how would I teach Photoshop??

In class, we have been introduced to Photoshop by way of demo and then practice on our own. Being a person brand new to Photoshop, I am trying to soak in as much as possible. I am finding that by being a newbie to the program, I am able to learn as my students may learn. This way I can have a very personal experience from a student perspective in order to help shape my future teaching habits and lesson plans for programs such as Photoshop. And it is my goal of this school year to learn Photoshop.

*I would also like to note, that at this same time, I am taking a Digital Screenprinting class where we utilize Photoshop to make slides for printing. This class teaches us Photoshop for very specific purposes for the specific art we are making and is not meant to be a general introduction to the program of Photoshop. HOWEVER, my teacher is wonderful and understands my intimidation with the program and is therefore very patient with me and has vowed to help me learn in and outs of Photoshop above and beyond what we are using it for in the classroom.

I am personally a BIG notetaker. I find that runs a bit counter-intuitive to working with a computer. But for me, I find it helpful to write down notes and step-by-step directions and hints to have alongside my computer keyboard for referral. Last week’s class gave us the opportunity to play around with some of the basics of Photoshop- using the brushes to create images. Below are my first two creations.

1st Photoshop image

I feel fairly happy with what I created, although I feel there is a sense of hesitation in the work, most likely due to my own fear of the program itself. I found my biggest challenge was actually not utilizing the HISTORY screen to go backwards and instead kept pressing COMMAND + Z to “undo”. I found that this only worked for one action, and then remembered that Photoshop runs by that HISTORY screen. I found the brushes fairly easy to use, but I cannot believe how many specifications you can mess with to get an exact mark or stroke.

I think that when I do go to teach Photoshop, I won’t need to be a complete expert and know every nook and cranny of the program. Because it is so extensive and because there are a million possibilities I think part of the purpose of students learning about the program is to feel free with it to explore the extent of its capabilities and how they can best utilize all of its properties for their own purposes. I think teaching basics and then allowing students to make their own discoveries is best. Teaching too much might make them feel like they can only stick to what they’ve learned and they won’t feel led to explore outside of what is taught. But teach too little and they will feel overwhelmed by the program and that it can’t help them.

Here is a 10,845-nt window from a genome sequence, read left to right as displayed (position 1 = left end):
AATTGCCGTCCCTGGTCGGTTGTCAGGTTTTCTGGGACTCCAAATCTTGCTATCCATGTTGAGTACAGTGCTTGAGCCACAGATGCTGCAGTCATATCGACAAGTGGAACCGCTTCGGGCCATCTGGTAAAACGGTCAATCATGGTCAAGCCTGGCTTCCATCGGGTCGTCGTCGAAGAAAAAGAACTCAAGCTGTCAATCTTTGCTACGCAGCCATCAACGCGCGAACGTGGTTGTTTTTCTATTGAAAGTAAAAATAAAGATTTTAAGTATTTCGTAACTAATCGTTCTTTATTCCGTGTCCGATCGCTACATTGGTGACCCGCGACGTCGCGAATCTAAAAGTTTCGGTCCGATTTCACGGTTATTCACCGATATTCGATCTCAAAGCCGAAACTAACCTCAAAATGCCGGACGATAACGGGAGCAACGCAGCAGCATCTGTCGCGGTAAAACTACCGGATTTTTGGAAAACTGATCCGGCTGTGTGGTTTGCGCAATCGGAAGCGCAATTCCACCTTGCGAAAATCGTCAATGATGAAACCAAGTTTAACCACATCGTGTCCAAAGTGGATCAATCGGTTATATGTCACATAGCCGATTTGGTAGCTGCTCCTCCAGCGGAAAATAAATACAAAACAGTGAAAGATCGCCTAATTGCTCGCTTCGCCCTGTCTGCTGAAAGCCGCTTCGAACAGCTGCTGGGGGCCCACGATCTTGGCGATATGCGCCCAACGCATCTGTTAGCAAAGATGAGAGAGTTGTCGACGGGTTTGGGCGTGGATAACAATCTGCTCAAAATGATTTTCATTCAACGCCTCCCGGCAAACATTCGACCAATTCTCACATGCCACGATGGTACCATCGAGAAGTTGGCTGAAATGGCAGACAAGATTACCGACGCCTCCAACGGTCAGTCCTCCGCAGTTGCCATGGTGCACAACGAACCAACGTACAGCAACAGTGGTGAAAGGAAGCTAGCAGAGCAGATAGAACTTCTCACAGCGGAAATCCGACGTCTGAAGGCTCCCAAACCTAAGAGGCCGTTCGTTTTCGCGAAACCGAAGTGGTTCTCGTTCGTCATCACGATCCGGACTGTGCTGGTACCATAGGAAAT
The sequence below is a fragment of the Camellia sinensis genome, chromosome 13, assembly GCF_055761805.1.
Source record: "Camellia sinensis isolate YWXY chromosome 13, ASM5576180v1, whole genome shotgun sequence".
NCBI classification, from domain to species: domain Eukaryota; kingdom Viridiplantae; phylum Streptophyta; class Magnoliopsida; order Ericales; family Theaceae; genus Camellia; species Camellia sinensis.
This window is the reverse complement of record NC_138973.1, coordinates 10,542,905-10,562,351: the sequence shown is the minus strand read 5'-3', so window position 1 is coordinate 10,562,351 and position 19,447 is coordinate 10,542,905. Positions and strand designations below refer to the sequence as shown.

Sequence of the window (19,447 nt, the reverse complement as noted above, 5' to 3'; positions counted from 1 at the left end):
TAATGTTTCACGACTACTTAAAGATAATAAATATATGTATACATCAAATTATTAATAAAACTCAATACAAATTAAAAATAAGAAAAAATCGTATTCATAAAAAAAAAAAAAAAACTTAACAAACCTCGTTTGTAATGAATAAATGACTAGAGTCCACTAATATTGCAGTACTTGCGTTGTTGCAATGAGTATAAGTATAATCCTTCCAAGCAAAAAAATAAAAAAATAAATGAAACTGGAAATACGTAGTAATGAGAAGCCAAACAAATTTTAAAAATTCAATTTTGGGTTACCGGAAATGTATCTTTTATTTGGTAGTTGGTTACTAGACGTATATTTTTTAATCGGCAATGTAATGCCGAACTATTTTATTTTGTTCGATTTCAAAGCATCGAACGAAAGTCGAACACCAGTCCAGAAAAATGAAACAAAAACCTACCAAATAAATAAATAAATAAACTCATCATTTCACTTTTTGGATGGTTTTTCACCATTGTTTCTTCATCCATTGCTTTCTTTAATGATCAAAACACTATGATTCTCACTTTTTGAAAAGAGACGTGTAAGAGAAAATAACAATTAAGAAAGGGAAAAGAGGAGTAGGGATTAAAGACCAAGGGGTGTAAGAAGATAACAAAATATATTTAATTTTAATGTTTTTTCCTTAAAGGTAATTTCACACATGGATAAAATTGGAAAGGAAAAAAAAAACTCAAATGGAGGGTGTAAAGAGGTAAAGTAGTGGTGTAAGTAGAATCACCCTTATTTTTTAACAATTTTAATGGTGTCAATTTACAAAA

But…how do you know when you’re teaching too much and too little? I think so much of it has to do with your audience. For example, in our Digital Media class, there are a couple others like me with no experience, there are others with some experience, and there are others who are pros at the program and were completely bored and almost insulted with the instruction to “play with the brushes in the program”.

As a teacher, you will rarely have classes where skill and competence levels are all equal. Part of the challenge of teaching is working to accommodate diverse learners. Knowing your classroom has got to be your first task. Surveying your learners to find what they do and don’t know and to get an idea of what they’d like to know at the end of the lesson.

My strategy for teaching a diverse audience is similar to a workout class where the instructor may give you the basic step and then also a more advanced version for those who are ready for that information. In this way I could not only reach both the beginners and more advanced on their own levels, but this might both inspire the beginners with the possibilities in the future and act as a reminder to the more advanced students of the “back-to-the-basics” approach that may clear up bad habits they may have formed.

After I would get to know my audience I want to make sure that I am teaching the technology in a way that is dynamic and interactive in order to keep attention of all learners and to work for auditory, visual and tactile learners. I would make sure that I am clearly narrating my steps, careful to leave out any jargon. And giving clear visuals on a screen that is accessible to the learners and being careful to not move my mouse to quickly over the screen. In class, our teacher has noted that it is a good idea to teach everything via longhand as opposed to teaching with Shortcuts. I agree. I think this helps most students to learn where, how and why something happens on their screen. Also, I do think having lots of hands-on time is important because lots of learning with technology is the process of trial and error and discovery of manipulation.
For me personally, when trying to soak up something new, I do turn to instructions via YouTube videos often. Here I have learned how to fold a fitted sheet, french braid my hair, and most recently, how to create a podcast. Below are some resources I have found to help out with learning Photoshop.

Adobe’s website: http://tv.adobe.com/

Adobe’s YouTube channel: http://www.youtube.com/user/Photoshop?blend=8&ob=5

My Favorite, “You’re Adobe, Not a Dummy!”:  http://youtu.be/uxIEbAJIXn8

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About Maybe It's Time

yogi-runner-artist-gardener who is a food-lover and cooking-enthusiast, while teaching art and being a parent of two pups, spending free time camping and studying urban homesteading.

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